- UCAS course code
- UCAS institution code
BA History and Spanish
Year of entry: 2024
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Course unit details:
China and the West: the Age of Empire and Beyond
|Available as a free choice unit?
The course examines China’s tumultuous relation with Britain, France, Japan, Germany, Russia and America, from the mid-19th century to today and through such case studies as the Opium Wars and the Boxer rebellion. This is a most important period of time in Chinese history; the Age of Empire brought imperialists from the West and Japan. As the “scramble for China” intensified, the Qing court launched reform and this followed up by later regimes. Imperialism led to the growth of Chinese nationalism as the country began to modernise. A century of reform and revolution have fundamentally China and her relations with the West. The “peaceful rise of China” in the post-Mao era has made their relations more dynamic and complex as China rose again to assert itself and challenge existing world order.
- to acquire knowledge and understanding of China’s relations with Europe, Japan, Russia and America from 1840s to today
- to reflect on the changing perception of ‘China’ as seen and understood by Europeans and Americans, and the changing perception of the ‘West’ as seen and understood by the Chinese.
- to consider the impact of their interaction and the transformation of their relations in the nineteenth and twentieth centuries.
- to examine the impact of their friction and conflict on the Chinese polity, economy, culture and society, and to lesser extend to the world.
- to write essays that coherently analyze these changes and
- to engage creatively and effectively with online learning resources that are becoming available for modern Chinese history.
Knowledge and understanding
Students would have learnt how Sino-West relations were theorised and practiced, and how historians have engaged with these issues. Students should be able to
- demonstrate in-depth knowledge of China’s interaction with the West during a period of immense upheaval
- interpret China’s political, socio-economic and cultural change against the background of the Age of Empire and the Age of Extremes
- engage with theories and methodologies used to interpret Sino-foreign relations
- plan, research and write effective essays
- navigate effectively the wide range of resources, online resources in particular, available for modern China history and be able to discuss them in an informed manner in class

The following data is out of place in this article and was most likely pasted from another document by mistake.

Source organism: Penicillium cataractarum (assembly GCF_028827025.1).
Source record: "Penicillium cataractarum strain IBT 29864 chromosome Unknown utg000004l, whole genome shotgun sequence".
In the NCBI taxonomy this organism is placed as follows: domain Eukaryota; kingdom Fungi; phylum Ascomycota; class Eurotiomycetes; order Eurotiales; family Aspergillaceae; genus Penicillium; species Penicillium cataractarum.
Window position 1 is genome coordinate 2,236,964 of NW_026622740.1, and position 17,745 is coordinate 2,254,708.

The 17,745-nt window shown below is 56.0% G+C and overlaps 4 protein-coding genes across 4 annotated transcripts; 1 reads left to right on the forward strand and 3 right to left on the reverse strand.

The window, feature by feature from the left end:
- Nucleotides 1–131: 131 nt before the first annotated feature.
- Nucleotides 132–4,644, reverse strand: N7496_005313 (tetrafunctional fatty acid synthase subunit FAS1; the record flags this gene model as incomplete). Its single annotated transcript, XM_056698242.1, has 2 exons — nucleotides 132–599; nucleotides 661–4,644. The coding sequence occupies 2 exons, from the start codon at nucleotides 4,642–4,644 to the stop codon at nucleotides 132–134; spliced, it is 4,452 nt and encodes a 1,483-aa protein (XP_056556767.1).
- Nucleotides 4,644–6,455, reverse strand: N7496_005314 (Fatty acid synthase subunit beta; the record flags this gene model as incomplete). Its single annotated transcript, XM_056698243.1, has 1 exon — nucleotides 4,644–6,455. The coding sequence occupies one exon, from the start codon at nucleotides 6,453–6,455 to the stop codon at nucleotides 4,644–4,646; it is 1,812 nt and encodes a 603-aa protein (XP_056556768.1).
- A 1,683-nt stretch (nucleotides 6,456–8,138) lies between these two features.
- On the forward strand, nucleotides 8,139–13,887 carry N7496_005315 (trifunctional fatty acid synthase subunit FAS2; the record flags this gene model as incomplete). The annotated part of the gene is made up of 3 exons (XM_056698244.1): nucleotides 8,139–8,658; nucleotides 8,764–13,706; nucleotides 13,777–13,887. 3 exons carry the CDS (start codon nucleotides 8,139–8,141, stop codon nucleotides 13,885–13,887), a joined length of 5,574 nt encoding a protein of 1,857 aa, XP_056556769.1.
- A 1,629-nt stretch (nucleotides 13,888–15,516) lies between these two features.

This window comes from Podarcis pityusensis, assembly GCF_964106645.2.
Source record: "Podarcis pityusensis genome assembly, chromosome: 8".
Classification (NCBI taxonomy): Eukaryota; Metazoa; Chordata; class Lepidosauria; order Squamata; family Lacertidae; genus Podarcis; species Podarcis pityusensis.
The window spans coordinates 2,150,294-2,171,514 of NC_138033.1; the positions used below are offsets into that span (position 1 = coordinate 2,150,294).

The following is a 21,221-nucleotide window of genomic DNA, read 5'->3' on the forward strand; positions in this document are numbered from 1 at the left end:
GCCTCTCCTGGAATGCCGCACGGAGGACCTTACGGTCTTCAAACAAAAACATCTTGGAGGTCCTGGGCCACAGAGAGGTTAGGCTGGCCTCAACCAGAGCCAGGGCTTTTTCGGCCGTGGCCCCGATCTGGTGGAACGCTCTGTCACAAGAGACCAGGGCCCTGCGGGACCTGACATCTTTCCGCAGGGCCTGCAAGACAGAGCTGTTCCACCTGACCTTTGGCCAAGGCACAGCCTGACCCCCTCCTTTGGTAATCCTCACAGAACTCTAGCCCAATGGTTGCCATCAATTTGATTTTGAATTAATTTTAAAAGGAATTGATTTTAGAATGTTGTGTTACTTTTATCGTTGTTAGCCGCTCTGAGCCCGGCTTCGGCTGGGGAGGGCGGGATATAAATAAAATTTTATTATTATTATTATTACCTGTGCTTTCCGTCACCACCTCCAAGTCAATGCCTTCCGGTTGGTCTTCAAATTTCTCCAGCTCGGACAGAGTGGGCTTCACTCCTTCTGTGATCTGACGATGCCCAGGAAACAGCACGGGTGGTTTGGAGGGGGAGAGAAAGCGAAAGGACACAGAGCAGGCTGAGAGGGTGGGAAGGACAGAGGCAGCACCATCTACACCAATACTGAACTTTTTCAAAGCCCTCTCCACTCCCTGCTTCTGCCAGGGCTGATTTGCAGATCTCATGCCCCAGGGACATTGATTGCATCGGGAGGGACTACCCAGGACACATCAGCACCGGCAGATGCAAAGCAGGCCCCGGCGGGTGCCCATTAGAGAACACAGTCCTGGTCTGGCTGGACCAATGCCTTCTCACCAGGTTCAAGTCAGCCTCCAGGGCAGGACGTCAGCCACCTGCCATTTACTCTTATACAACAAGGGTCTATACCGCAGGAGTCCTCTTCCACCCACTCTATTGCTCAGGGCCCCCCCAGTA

- ability to critically evaluate of China’s relationship with the West, Japan, Russia and America that would shaped geopolitics of the modern world
- ability to critically discuss China’s political, socio-economic and cultural change against a background of regional and global transformation
- ability to critically analyse changes in China with those in Europe, Japan, Russia and America
- digest learning through a combination of lectures, seminars and reading
- articulate and discuss learning in an intellectually vigorous manner in class
- navigate effectively the wide range of resources, especially online materials, available and be able to use them in seminars and essay research/writing
- plan, research and write effective essays independently
Transferable skills and personal qualities
- analytical skills as the module help students gain an insightful understanding of China’s complicated relations with the West
- public speaking skill as the module encourages student to engage with fellow students in seminars and discussions
- writing, argument-making and sustaining skills as a result of essay research and writing through feedback
- China and the West equips students with 'mental furniture' for life and career in and beyond Britain as the world globalises and interacts more with China. The practical knowledge and discussion skills students gained in this module on China's relationship with the West proved to be helpful in the search for jobs.
|Primary source analysis
Formative or Summative
Primary source analysis
Michael Greenberg, British trade and the opening of China 1800-42 (Cambridge: Cambridge University Press, 1951)
Robert Bickers, The scramble for China: foreign devils in the Qing empire, 1832-1914 (London: Allen Lane, 2011)
Louise Tythacott, The Lives of Chinese Objects: Buddhism, Imperialism and Display (Oxford: Berghahn Books, 2011)
Anthony G. Hopkins, ed., Globalisation in world history (London: Pimlico, 2002)
S. C. M. Paine, The Sino-Japanese war of 1894-1895: perceptions, power and primacy (Cambridge: Cambridge University Press, 2003)
George Steinmetz, The Devil’s Handwriting: Precoloniality and the German Colonial State in Qingdao, Samoa, and Southwest Africa (Chicago: University of Chicago Press, 2007)
Adam McKeown, Chinese migrant networks and cultural change: Peru, Chicago, Hawaii, 1900-1936 (Chicago: The University of Chicago Press, 2001)
Michael Lumbers, Piercing the Bamboo Curtain: Tentative Bridge-building to China during the Johnson Years (Manchester: Manchester University Press, 2008)
Chen Jian. Mao’s China and the Cold War (Chapel Hill: The University of North Carolina Press, 2001)
|Scheduled activity hours
|Independent study hours